Avoiding the ER
When should you skip the trip to the emergency room – and when must you go
You’ve got kids, so chances are you’ve spent a fraught hour or four (or more) waiting for on-the-spot care in an emergency room. But did you really have to be there?
According to a 2010 RAND Corporation study, about 17 percent of all visits to hospital emergency departments nationwide could potentially be treated at retail-based health clinics or urgent care centers. According to the same study, skipping the ER trip could save consumers an estimated $4.4 billion annually.
“When you’re home with a fever, a sore throat or an earache at 8pm on Friday, what do you do?” asks Richard Snyder, MD, chief medical officer of Independence Blue Cross (IBC) in Philadelphia. “Understanding what kind of care you need is important.”
When to go to the . . . emergency room
Parents should take kids to the ER for life-threatening, emergency situations, especially those involving profuse bleeding, unconsciousness and heart attack symptoms. Because the definition of “emergency” can be interpreted in many ways, “There’s a lot of common sense to this,” says Dr. Snyder. “With any injury or illness, if parents feel their child is in imminent danger they should go to the ER.”
“We always encourage parents to contact their primary care physician first,” says Nicholas Tsarouhas, MD, medical director of emergency transport at the Children’s Hospital of Philadelphia. “If they feel that waiting even five minutes for their doctor to call back is not prudent, they should call 911.”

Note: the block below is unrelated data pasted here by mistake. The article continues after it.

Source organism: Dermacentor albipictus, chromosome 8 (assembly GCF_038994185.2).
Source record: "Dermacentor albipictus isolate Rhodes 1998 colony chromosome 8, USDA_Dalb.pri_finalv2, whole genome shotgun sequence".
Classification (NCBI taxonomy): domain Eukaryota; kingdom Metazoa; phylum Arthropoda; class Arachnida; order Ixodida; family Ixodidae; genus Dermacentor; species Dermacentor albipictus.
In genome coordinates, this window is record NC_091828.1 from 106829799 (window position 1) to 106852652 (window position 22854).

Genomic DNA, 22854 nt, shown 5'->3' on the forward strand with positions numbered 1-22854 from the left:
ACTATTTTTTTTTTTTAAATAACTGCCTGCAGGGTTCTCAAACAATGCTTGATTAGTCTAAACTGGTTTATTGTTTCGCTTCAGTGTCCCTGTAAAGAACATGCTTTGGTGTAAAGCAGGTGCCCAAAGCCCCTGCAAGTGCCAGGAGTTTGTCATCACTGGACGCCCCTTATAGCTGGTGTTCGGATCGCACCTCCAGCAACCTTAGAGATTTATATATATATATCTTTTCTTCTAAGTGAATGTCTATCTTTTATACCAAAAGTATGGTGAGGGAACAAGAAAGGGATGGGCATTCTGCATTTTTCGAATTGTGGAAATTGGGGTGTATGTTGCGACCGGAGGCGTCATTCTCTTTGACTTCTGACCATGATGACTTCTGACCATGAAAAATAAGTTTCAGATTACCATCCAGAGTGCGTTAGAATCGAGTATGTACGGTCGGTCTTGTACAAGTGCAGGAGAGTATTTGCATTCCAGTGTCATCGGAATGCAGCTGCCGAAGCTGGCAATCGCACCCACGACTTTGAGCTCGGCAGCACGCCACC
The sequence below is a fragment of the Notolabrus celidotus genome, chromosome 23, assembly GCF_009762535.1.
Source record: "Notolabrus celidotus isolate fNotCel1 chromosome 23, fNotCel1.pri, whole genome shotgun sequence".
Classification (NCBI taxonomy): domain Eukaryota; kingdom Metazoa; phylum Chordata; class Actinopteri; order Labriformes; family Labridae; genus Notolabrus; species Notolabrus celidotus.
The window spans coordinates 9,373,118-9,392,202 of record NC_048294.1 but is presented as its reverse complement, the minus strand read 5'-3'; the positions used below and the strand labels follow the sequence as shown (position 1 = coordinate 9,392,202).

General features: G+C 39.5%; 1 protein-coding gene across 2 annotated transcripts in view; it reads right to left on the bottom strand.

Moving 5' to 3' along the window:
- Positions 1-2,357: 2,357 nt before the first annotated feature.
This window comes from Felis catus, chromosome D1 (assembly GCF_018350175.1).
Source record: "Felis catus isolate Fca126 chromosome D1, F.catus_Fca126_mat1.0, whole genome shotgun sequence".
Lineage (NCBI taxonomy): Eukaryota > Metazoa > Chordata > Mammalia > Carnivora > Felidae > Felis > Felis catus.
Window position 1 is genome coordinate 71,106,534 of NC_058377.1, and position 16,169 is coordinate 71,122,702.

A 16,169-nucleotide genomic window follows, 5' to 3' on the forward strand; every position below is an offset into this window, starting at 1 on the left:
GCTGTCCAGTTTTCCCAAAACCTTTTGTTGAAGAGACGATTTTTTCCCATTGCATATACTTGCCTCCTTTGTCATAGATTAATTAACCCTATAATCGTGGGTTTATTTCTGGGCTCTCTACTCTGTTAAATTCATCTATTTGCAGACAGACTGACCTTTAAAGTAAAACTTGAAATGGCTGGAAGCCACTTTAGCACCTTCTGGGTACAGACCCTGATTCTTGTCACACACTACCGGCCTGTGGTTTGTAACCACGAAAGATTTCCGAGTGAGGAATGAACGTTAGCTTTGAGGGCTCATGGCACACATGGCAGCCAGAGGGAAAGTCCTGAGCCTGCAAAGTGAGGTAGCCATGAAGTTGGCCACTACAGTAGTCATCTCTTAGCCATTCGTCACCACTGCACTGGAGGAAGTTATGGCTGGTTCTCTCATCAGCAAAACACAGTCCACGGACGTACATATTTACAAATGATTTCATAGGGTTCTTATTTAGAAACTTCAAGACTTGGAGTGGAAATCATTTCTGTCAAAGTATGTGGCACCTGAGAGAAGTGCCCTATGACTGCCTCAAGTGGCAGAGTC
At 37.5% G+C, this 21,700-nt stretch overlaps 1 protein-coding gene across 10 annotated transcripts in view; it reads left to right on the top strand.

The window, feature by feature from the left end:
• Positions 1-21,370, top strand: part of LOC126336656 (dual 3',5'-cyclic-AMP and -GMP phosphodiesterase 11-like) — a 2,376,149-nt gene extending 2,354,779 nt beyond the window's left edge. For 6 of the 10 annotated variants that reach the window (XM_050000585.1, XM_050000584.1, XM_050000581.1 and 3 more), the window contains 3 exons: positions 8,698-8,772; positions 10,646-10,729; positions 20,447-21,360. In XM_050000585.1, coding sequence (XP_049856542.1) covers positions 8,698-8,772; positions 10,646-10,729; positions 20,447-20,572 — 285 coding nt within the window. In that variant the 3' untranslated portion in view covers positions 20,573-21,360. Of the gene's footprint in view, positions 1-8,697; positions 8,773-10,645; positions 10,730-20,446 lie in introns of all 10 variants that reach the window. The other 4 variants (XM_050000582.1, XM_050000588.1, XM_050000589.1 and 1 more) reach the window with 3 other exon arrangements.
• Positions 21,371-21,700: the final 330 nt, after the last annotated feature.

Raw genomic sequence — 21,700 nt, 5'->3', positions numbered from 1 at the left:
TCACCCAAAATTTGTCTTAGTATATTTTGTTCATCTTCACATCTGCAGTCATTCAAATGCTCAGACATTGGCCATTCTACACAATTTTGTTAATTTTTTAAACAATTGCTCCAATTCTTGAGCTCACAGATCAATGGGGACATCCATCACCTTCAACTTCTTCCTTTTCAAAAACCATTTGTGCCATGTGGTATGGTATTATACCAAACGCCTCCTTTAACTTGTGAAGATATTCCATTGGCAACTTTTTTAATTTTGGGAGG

“The best thing is always to talk with their primary care physician first. If a doctor says, ‘I can handle that, let’s make an appointment for tomorrow.’ Great,” says IBC president and CEO Daniel J. Hilferty. “When our members need access to good medical care but their family doctors aren’t available and they don’t want to go to busy, more costly emergency rooms, urgent care centers and retail health clinics provide safe, cost-effective care quickly and conveniently.”
When to go to an . . . urgent care center
Parents should go to these walk-in facilities, generally open 24/7 and staffed by board-certified doctors, for non-life-threatening illnesses or injuries that require immediate medical attention. If, say, your child needs stitches for a minor cut, an urgent care center would be a less expensive alternative to the ER.
Urgent care centers are a growing trend, with more than 8,700 now open across the country. Because there is a great variability between services offered — for example, some have X-ray capability and others don’t — Dr. Tsarouhas advises parents to research area urgent care centers before a visit is necessary. “You should never walk into an urgent care without a working knowledge of its capabilities and staff,” he says.
When to go to a . . . retail-based health clinic
Walk-in retail health clinics, generally staffed by nurses, are an option for minor, uncomplicated illnesses and injuries, as well as for flu shots and vaccinations. A health clinic would be appropriate for treating cold symptoms or a small bruise. Pharmacy-based examples include the CVS Minute Clinic and Walgreens’ Healthcare Clinic (formerly Take Care Clinic).
Difference in cost?
According to IBC, a visit to an emergency room for a sore throat could cost up to $750. A visit to an urgent care center or health clinic for the same cause ranges from $110 to $130.
MetroKids intern Emily DiCicco is a journalism major at Temple University.